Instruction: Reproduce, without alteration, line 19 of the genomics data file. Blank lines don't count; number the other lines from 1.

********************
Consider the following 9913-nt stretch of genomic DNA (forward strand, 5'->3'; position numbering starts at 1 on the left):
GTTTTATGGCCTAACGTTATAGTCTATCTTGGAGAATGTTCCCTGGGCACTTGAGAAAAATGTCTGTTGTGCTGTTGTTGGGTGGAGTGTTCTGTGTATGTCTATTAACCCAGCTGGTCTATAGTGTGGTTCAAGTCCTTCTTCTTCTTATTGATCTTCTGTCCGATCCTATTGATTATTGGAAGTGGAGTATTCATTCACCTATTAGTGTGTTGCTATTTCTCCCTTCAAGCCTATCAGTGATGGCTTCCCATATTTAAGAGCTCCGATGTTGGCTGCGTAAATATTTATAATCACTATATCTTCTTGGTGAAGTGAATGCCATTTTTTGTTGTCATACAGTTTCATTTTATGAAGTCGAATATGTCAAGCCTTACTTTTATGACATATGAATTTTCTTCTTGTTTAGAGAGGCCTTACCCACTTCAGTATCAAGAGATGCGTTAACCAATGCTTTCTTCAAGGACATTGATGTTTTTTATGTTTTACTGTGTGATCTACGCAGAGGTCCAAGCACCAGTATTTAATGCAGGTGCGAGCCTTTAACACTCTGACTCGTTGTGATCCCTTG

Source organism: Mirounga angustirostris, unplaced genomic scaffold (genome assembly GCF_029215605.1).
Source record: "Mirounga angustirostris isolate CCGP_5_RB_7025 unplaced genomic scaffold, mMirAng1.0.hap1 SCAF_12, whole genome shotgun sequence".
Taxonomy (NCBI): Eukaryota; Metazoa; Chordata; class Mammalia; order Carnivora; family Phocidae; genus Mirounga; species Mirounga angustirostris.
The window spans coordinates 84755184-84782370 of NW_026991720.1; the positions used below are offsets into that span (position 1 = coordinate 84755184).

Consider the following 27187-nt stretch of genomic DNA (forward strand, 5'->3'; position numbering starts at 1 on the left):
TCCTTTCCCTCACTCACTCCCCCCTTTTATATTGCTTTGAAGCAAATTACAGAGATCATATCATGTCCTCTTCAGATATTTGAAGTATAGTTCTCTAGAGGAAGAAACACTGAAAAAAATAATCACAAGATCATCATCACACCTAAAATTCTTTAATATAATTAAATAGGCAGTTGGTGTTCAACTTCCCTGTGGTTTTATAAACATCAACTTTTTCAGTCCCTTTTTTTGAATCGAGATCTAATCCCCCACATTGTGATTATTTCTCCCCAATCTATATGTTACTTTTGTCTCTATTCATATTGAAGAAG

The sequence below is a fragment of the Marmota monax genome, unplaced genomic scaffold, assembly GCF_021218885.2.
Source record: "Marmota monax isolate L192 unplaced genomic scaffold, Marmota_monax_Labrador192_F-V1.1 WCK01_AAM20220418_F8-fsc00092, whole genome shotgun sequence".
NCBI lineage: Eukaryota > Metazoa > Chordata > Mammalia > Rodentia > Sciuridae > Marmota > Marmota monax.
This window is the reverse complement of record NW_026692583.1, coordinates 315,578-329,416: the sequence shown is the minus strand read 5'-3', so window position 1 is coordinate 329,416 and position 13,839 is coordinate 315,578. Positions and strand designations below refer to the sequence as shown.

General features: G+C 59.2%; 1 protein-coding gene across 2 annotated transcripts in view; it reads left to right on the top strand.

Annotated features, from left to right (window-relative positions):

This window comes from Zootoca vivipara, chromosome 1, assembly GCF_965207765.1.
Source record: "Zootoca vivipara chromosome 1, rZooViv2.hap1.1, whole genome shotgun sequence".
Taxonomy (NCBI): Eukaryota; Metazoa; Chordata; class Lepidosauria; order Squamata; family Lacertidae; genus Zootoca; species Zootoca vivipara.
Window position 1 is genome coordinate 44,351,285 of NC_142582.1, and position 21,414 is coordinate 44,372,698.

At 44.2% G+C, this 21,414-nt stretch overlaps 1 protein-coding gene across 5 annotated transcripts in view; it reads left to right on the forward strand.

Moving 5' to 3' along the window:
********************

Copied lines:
At 44.2% G+C, this 21,414-nt stretch overlaps 1 protein-coding gene across 5 annotated transcripts in view; it reads left to right on the forward strand.